Dio Cassius, Roman History

LCL 37: 430-431

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Dio’s Roman History

Fragments of Book XXV

85Ὅτι ὁ Γράκχος τὴν μὲν γνώμην ὁμοίαν τῷ ἀδελφῷ εἶχεν, πλὴν καθ᾿ ὅσον ἐκεῖνος μὲν1 ἀπ᾿ ἀρετῆς ἐς φιλοτιμίαν καὶ ἐξ αὐτῆς ἐς κακίαν ἐξώκειλεν, οὗτος δὲ ταραχώδης τε φύσει ἦν καὶ ἑκὼν ἐπονηρεύετο, τῇ δὲ δὴ παρασκευῇ τῶν λόγων πολὺ αὐτοῦ προέφερε. καὶ διὰ ταῦτα ταῖς τε ἐπινοίαις κακοτροπωτέραις καὶ ταῖς τόλμαις προχειροτέραις τῇ τε αὐθαδείᾳ πλείονι πρὸς 2πάντας2 ὁμοίως ἐχρῆτο. πρῶτός τε ἐν τοῖς συλλόγοις μεταξὺ δημηγορῶν3 ἐβάδιζε, καὶ τὸν βραχίονα πρῶτος ἀπεγύμνωσεν, ὥστε μηδέτερον αὐτῶν κακὸν4 ἐξ ἐκείνου νομισθῆναι. καὶ ἐπειδή γε πολλῇ μὲν πυκνότητι ἐνθυμημάτων πολλῇ δὲ καὶ σφοδρότητι ὀνομάτων ἐπίπαν ἐδημηγόρει, καὶ ἐκ τούτου οὔτε κατέχειν ῥᾳδίως ἑαυτὸν ἐδύνατο καὶ5 πολλάκις ἐς ἃ οὐκ ἤθελεν εἰπεῖν ἐξεφέρετο, αὐλητὴν ἐπήγετο, καὶ παρ᾿ ἐκείνου ὑπαυλοῦντός οἱ ἐρρυθμίζετο καὶ ἐμετρίαζεν, ἢ καὶ εἴ 3πῃ καὶ ὣς ἐξέπιπτεν καθίστατο. τοιοῦτος οὖν

430

Book XXV

Fragments of Book XXV

Gracchus had the same principles as his brother; only the latter had drifted from excellence into ambition and thence into baseness, whereas this man was naturally turbulent and played the rogue voluntarily; and he far surpassed the other in his gift of language. For these reasons his designs were more mischievous, his daring more spontaneous, and his arrogance greater toward all alike. He was the first to walk up and down in the assemblies while delivering a speech and the first to bare his arm; hence neither of these practices has been thought improper since his time. And because his speaking was generally characterised by great condensation of thought and vigour of language and he consequently was unable to restrain himself easily, but was often led to say more than he wished, he used to bring in a flute-player, and from him, as he played an accompaniment, he would gain moderation and self-control; or, if even then he managed to get out of bounds, he would stop. This was the sort of man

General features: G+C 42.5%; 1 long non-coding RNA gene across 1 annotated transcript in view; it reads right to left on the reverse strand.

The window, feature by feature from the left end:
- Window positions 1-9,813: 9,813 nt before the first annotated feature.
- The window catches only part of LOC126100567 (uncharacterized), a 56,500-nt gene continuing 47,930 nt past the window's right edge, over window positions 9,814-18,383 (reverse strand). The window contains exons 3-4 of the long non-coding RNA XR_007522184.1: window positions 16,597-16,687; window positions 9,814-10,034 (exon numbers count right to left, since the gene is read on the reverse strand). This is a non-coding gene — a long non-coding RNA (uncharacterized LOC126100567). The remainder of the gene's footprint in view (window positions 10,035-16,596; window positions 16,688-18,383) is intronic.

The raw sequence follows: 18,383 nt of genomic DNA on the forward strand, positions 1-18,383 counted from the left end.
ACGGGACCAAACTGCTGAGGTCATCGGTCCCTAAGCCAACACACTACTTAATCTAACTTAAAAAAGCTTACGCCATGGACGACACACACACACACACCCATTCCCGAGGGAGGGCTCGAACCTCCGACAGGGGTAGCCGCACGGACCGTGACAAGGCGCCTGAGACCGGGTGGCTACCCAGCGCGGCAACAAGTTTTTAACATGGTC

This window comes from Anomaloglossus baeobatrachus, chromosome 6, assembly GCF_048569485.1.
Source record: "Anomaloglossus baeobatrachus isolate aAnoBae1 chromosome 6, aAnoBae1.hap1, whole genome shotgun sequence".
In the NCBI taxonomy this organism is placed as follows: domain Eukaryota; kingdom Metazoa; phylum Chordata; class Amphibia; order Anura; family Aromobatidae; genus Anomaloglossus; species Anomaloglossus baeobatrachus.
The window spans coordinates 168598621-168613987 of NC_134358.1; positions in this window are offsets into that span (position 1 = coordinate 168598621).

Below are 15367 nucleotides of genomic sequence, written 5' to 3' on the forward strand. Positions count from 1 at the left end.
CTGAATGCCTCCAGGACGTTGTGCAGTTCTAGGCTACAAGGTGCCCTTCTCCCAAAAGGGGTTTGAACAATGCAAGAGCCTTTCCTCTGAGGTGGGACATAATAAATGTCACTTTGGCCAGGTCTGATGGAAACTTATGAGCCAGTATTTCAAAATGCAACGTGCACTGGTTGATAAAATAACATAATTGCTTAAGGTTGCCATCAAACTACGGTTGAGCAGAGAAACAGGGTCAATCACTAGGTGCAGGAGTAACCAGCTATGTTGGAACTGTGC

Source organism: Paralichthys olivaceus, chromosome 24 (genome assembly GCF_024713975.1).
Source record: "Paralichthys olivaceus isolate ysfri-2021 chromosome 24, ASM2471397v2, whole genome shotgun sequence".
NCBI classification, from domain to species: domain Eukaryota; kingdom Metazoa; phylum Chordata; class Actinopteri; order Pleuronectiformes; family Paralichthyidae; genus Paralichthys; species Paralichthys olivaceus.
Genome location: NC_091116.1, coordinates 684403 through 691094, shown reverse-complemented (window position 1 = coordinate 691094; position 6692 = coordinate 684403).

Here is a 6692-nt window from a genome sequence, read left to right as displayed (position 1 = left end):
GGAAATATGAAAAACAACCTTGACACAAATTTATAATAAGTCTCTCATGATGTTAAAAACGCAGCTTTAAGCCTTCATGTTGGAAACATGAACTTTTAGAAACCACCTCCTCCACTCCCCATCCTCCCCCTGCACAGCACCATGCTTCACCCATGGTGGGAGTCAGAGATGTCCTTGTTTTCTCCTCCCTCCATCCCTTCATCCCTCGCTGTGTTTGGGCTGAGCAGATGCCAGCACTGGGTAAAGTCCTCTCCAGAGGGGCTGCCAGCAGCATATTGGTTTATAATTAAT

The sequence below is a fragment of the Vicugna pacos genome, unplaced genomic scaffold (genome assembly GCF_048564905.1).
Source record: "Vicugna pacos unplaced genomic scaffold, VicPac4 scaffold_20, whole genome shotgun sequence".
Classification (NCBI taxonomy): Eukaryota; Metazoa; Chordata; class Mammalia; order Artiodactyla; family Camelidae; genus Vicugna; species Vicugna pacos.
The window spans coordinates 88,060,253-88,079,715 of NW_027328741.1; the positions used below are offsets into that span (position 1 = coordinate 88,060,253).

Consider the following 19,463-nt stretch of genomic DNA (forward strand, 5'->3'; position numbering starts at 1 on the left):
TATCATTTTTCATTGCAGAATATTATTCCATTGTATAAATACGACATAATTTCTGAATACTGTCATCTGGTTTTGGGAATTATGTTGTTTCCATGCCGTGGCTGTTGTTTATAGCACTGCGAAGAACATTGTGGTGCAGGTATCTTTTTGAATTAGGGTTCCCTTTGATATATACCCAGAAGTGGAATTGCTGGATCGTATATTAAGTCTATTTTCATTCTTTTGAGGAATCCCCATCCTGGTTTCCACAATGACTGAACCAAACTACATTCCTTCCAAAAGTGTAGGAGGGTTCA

431
DOI: 10.4159/DLCL.dio_cassius-roman_history.1914